Person holding virtual graduation cap meant to represent Artificial Intelligence in Higher EducationA survey completed by Metropolitan State University of Denver faculty members this semester revealed that while 78% of faculty members are unfamiliar with the use of generative artificial intelligence, 42% of respondents demonstrated a belief that these tools, when leveraged ethically and appropriately, could have significant timesaving and efficiency-increasing benefits.

The responses communicate the  faculty perception, use and nonuse of generative AI for educational purposes. As for disadvantages, ambivalence and uncertainty were the leading disadvantages (highlighted by 25% of respondents) to using generative AI for educational purposes. 

This survey is part of Project 1 investigation, which aims to learn how advancements in AI are being leveraged for educational purposes at MSU Denver to discover and share successful uses across campus as well as to uncover areas where additional resources and support are needed. A Project 1 survey was also sent to students, and those results will be shared in the Early Bird in coming weeks. 

Dr. Sam Jay, Associate Professor of Communication Studies; Director of Faculty Affairs; Acting Associate Vice President for Faculty Affairs

“There are pockets of generative-AI-powered innovation happening around campus,” Jay said, “but sharing information about what is working and/or discussing possible solutions to problems that could benefit from generative AI, machine learning or automation is not something we have organized just yet, at least not at scale. 

“Our research begins from a place of genuine interest in learning about what our colleagues and our students are doing to harness AI advancements that could benefit MSU Denver as a whole. We want to learn from others and share what we are learning in the hope that our campus community will see these resources as value-adds for enhancing how they fulfill their day-to-day duties and responsibilities.”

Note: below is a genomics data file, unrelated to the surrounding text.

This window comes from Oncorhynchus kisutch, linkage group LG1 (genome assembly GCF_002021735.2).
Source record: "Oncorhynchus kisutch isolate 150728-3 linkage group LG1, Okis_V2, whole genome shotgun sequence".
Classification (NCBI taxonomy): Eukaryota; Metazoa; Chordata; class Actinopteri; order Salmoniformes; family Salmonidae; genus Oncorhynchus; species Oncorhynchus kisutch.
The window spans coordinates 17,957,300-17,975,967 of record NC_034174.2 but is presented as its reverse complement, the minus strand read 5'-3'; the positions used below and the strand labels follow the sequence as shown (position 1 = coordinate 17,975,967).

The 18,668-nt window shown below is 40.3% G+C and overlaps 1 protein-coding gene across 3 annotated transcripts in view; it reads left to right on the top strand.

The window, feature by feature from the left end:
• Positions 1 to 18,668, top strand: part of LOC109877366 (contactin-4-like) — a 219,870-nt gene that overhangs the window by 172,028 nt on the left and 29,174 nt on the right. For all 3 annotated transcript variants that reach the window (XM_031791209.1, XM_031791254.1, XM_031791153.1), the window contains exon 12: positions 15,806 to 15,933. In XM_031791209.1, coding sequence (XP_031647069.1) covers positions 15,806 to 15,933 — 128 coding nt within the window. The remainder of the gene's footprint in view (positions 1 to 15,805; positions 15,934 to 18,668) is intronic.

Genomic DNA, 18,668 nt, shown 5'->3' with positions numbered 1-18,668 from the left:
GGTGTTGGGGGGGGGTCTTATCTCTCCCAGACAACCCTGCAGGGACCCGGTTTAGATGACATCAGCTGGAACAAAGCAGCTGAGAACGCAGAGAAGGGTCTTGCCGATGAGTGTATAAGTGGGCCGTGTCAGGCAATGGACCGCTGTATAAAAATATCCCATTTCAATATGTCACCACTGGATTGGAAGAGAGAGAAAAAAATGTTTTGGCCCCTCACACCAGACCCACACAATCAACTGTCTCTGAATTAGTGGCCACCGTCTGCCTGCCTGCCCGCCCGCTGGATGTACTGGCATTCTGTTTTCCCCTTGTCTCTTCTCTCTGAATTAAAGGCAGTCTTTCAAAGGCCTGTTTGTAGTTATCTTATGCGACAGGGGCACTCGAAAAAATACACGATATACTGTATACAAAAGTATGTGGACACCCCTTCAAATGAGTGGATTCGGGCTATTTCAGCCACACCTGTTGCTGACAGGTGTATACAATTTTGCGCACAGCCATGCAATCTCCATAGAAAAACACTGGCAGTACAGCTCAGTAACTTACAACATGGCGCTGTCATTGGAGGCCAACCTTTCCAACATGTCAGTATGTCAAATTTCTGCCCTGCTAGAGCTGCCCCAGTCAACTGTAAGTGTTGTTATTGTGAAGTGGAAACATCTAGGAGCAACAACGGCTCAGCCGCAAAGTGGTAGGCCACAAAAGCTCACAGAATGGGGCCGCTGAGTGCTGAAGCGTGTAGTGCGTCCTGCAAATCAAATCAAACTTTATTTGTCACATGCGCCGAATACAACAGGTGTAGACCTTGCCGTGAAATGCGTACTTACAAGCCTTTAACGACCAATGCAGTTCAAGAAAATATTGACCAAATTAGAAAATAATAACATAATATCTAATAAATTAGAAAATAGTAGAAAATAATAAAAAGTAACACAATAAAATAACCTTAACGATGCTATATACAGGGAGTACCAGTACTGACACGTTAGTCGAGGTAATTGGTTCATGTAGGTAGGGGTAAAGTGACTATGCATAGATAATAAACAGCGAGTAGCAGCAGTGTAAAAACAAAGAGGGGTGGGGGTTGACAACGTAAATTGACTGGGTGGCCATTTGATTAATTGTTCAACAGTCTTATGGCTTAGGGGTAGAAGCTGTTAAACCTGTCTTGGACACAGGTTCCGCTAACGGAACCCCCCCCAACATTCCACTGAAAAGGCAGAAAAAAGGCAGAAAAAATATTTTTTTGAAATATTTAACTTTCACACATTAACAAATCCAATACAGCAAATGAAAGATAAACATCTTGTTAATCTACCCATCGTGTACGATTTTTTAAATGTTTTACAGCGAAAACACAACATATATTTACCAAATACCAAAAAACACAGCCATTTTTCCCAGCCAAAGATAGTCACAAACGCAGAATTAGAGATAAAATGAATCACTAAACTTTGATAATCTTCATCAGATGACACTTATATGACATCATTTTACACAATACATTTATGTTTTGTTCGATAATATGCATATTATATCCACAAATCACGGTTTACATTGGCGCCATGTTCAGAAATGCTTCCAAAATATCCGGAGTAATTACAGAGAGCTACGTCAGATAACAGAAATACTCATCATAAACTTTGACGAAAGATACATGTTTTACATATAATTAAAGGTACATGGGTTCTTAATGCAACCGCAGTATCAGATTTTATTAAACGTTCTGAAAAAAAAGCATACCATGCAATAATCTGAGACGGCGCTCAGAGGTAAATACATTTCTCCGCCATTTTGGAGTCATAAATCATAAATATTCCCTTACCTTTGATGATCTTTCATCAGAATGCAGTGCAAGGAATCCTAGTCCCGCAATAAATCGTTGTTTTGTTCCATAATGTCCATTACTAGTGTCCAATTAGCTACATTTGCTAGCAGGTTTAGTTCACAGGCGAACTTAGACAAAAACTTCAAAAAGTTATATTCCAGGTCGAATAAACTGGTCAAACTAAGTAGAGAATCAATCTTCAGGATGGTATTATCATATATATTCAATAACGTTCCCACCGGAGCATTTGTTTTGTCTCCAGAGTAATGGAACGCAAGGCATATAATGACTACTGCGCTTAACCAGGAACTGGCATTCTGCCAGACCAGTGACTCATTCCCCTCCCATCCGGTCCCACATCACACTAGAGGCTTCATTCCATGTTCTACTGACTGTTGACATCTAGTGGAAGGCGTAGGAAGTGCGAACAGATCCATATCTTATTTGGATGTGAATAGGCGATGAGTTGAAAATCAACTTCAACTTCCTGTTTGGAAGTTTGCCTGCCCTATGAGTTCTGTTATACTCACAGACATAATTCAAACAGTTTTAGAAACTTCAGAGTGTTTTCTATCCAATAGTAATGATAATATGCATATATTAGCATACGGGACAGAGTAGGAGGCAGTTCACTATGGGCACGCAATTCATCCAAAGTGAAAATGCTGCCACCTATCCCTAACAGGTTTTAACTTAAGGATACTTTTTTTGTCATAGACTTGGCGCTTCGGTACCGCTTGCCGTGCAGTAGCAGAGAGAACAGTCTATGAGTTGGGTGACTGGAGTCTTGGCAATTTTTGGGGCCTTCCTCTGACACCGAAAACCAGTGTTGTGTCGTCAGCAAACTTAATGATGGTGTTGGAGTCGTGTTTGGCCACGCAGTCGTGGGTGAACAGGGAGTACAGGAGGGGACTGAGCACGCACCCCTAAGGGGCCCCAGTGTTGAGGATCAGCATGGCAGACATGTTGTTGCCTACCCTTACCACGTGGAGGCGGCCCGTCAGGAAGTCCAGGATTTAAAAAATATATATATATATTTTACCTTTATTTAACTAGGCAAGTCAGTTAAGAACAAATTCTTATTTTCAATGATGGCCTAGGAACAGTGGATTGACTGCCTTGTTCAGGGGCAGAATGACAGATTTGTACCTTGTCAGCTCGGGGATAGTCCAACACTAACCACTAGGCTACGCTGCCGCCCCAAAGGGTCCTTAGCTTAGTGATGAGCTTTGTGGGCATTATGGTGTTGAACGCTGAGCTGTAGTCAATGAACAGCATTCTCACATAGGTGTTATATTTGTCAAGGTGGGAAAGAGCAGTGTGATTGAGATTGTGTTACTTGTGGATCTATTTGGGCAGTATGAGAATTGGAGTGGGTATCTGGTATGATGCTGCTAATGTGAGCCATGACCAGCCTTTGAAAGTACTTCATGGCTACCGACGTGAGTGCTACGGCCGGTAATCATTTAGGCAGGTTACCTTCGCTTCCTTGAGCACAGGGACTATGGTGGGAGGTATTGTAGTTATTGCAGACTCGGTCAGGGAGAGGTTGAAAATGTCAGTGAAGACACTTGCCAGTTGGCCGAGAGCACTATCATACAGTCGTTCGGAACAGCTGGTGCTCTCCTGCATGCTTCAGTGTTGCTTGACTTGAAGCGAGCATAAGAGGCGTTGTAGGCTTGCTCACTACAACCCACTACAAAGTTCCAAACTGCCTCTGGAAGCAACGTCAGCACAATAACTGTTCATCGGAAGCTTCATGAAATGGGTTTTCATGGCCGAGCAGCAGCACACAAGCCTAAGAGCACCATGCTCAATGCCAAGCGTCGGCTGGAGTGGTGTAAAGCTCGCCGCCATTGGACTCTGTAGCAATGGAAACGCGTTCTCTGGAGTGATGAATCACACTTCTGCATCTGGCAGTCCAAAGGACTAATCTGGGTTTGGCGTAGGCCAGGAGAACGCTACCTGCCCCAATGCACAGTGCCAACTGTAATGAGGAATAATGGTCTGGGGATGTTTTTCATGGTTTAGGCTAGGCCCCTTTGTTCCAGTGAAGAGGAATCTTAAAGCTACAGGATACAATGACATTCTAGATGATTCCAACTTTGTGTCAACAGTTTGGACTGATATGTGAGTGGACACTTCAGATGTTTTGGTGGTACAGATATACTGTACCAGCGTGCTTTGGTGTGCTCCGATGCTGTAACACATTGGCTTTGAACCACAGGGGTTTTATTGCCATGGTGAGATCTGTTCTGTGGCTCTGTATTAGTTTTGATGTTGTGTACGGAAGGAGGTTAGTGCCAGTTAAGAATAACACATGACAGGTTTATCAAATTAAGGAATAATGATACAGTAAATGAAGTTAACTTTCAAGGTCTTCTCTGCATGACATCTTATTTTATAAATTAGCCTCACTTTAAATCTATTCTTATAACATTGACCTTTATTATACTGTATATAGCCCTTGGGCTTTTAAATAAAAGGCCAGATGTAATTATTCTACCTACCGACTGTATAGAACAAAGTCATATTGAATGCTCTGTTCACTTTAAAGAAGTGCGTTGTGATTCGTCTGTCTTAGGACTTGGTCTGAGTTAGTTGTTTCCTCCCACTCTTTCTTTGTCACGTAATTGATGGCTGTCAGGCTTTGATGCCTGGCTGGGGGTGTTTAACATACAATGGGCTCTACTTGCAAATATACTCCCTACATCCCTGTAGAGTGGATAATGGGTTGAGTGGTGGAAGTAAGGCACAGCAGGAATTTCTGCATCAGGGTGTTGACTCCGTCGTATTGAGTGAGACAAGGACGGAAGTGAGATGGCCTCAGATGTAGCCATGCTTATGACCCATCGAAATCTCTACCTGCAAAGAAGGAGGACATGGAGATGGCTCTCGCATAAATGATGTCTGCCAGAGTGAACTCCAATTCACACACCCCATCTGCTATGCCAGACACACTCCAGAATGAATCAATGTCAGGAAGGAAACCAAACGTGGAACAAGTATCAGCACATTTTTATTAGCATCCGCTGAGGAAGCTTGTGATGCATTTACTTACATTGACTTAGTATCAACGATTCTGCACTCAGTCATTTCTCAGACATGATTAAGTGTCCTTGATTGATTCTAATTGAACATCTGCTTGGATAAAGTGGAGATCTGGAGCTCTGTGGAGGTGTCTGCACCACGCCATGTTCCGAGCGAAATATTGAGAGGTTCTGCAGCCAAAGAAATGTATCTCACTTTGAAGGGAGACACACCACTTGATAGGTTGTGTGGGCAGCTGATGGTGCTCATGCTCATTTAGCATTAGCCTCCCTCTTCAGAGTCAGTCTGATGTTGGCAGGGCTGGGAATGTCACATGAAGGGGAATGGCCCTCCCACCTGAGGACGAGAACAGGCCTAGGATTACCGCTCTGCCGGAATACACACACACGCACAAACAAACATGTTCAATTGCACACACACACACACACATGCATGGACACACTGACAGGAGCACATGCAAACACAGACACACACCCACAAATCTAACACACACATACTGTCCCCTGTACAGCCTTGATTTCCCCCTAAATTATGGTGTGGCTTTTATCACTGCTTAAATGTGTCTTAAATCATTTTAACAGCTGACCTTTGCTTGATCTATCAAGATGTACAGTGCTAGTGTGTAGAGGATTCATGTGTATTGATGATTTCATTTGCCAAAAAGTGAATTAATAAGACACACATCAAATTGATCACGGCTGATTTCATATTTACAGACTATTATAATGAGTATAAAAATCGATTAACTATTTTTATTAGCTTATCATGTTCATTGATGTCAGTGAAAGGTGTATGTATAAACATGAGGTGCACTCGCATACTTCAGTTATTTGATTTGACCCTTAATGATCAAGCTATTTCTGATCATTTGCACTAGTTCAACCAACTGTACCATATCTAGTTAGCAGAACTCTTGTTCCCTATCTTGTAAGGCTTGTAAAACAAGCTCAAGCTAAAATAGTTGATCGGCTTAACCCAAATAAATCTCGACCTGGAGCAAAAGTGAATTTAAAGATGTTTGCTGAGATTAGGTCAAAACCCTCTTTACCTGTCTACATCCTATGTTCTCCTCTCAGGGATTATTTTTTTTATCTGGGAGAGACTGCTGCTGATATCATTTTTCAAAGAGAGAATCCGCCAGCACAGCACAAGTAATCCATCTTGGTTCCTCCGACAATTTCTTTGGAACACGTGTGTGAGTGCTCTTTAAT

Phase I faculty survey highlights:

Why MSU Denver faculty members are using or not using generative AI 

  • 61.5% of respondents answered that they have not used any generative-AI tools for educational purposes, while 38.5% of respondents answered that they have used generative-AI tools for educational purposes.  
    • Note: The faculty members most likely to have used generative AI for educational purposes are faculty members with 10 or more years of teaching experience or faculty members with three or fewer years of teaching experience. 
  • 38% of respondents answered that fear and lack of understanding, cost of and access to resources and/or technical and ethical challenges were standing in the way of their usage of generative AI for educational purposes.  
  • 24% of respondents avoided using these tools because of concerns about academic integrity and misuse, while 16% refrained due to concerns about reliability and veracity.  
  • In total, 78% of respondents admitted that unfamiliarity with generative AI was the driving factor behind their nonuse.

Concerns impacting MSU Denver faculty use/nonuse of generative AI 

  • 29% of respondents answered that they were concerned about generative AI’s impact on academic integrity, increased plagiarism and/or decreased critical thinking.  
  • 20% of respondents shared that they were concerned about the ethical implications, misuse/overreliance and/or loss of originality related to generative AI usage. 
  • 8% of respondents reported that cheating was the main concern they had with using generative AI for educational purposes. 

Faculty members are using generative AI in the classroom creatively 

  • 32% of respondents said they were using generative AI as a pedagogical tool or for enhancing creativity and research skills. 
  • 26% of respondents answered that they were using generative AI as an educational aid, for assignment assistance or as a research and analysis tool. 
  • 18% of respondents shared that they were using generative AI for educational-content creation, assessment-process development and/or classroom engagement and enhancement. 

Research details 

The Instructional Review Board-approved survey was developed by Smita Singh, Ph.D., assistant professor; Ranjidha Rajan, Ed.D., professor; Steve Geinitz, Ph.D., assistant professor; and Samuel M. Jay, Ph.D., director of Faculty Affairs. Its aim was to understand faculty perception, use and nonuse of generative AI for educational purposes. 

Phase II 

The second phase (Project 2) of data collection is underway and focuses on how generative AI is being integrated into classroom assignments.  

This portion of the research project is a longitudinal study aimed at uncovering how students’ perceptions of generative AI in the classroom change over time and is led by Rajan and Geinitz, as well as Kate Schmidt, Ph.D., and Kwabena Peprah, DBA.